• Human resources management. Whether targeted at welcoming new hires, implementing updated training programs or retaining long-term employees, effective human resources management is crucial. A productive and knowledgeable staff can address concerns among employees and ensure that staff members remain happy and productive.
  • Procurement. Procurement covers the purchase of raw materials, machinery, office equipment and office space. Proper procurement operations ensure that departments have the resources they need to complete their responsibilities.

Why Is Value Chain Analysis Important?

Value chain analysis helps businesses deliver the most valuable products and services at the least possible cost. Through value chain analysis, businesses can find ways to optimize their processes to keep customers satisfied, thereby maintaining customer loyalty and increasing the likelihood of repeat sales.

Value chain analysis often takes a two-pronged approach: first, finding places where costs can be trimmed, then identifying how products can be improved. If a business can create superior goods that customers are willing to purchase and reduce its costs, it can often gain a competitive advantage and greatly increase its profit margins.

How to Conduct a Value Chain Analysis

Value chain analysis can seem daunting because of its widespread scope. After all, an analysis looks at every step involved in creating and selling a product. But analysts can simplify the process by following these five steps:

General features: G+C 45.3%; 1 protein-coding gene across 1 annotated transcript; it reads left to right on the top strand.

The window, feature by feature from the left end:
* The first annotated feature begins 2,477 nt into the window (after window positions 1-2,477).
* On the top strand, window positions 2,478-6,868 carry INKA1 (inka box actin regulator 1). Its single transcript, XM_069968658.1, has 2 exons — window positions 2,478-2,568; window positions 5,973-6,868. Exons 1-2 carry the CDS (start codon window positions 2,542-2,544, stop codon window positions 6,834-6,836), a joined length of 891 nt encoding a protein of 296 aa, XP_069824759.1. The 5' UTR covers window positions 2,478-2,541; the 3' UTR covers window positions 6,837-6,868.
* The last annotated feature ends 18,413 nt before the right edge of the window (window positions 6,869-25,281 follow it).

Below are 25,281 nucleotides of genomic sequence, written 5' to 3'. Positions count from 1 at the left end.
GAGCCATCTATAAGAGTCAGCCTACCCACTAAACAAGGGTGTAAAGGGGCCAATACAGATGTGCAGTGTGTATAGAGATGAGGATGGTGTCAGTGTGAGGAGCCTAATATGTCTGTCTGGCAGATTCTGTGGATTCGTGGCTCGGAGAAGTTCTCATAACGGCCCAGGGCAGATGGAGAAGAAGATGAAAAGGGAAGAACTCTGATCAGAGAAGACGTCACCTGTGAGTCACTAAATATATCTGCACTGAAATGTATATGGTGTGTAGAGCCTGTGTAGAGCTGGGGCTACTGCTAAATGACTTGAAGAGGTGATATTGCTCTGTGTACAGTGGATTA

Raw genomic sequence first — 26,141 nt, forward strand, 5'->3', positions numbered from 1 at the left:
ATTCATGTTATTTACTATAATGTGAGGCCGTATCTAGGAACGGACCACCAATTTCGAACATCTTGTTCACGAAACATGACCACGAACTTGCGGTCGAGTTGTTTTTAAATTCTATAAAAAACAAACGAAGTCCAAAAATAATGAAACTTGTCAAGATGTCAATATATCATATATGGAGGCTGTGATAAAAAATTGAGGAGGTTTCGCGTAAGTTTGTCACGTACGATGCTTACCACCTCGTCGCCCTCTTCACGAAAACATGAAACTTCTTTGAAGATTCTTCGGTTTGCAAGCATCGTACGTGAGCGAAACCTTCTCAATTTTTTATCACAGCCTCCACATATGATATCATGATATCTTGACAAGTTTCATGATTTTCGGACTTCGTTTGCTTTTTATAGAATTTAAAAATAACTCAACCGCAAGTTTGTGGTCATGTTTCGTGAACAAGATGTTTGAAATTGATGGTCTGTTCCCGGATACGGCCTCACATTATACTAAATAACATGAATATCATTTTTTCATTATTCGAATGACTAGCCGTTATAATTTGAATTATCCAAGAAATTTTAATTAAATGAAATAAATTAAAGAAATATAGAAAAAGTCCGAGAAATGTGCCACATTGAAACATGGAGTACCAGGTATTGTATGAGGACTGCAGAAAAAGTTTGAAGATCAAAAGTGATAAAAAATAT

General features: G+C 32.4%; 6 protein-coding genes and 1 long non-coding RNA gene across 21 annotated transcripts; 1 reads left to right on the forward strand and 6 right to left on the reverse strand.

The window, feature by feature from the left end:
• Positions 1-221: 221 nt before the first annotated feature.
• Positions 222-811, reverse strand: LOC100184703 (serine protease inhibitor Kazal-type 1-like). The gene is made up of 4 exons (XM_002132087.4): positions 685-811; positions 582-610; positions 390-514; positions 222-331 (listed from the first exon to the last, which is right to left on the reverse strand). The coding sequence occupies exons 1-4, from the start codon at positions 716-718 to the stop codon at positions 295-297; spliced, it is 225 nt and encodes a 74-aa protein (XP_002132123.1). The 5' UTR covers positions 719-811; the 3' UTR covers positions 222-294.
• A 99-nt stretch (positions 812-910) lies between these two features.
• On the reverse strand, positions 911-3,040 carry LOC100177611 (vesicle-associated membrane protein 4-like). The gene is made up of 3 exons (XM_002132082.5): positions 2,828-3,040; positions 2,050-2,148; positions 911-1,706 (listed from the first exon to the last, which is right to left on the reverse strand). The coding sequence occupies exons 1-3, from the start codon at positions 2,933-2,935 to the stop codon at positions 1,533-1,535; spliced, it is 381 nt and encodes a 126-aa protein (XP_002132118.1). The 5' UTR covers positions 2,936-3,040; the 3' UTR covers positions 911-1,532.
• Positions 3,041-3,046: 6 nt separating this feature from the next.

1. Identify primary and support activities. The first step in value chain analysis involves identifying relevant activities so decision-makers can make improvements. For example, an electronics manufacturer would classify assembling the components of a product and shipping its orders to customers as primary activities. Support activities would include training the sales team and upgrading the warehouse machinery as new technology becomes available. This helps analysts determine the improvements that will directly benefit customers and the ones that will streamline operations and reduce costs.
  2. List the value and cost of each activity. Once all activities are identified, analysts can dig into each step and look at the value it adds to the product, as well as the associated costs. The electronics company's assembly process may be labor-intensive, requiring multiple highly skilled workers to ensure that every device is assembled to exact specifications. But even if the process is costly, this high level of quality control may be crucial to producing reliable products for customers.
  3. Research competitors' value chains and customer values. Through market research, a business can get a baseline for how a competitor's value chain is structured. For example, that electronics company that researches the competition to answer questions like: Is our assembly process costing more than a competitor's? How does the quality of our product stack up against others on the market? Similarly, looking into customer-demand trends and data from customer surveys can answer questions like: What else would customers like to see from the products we offer?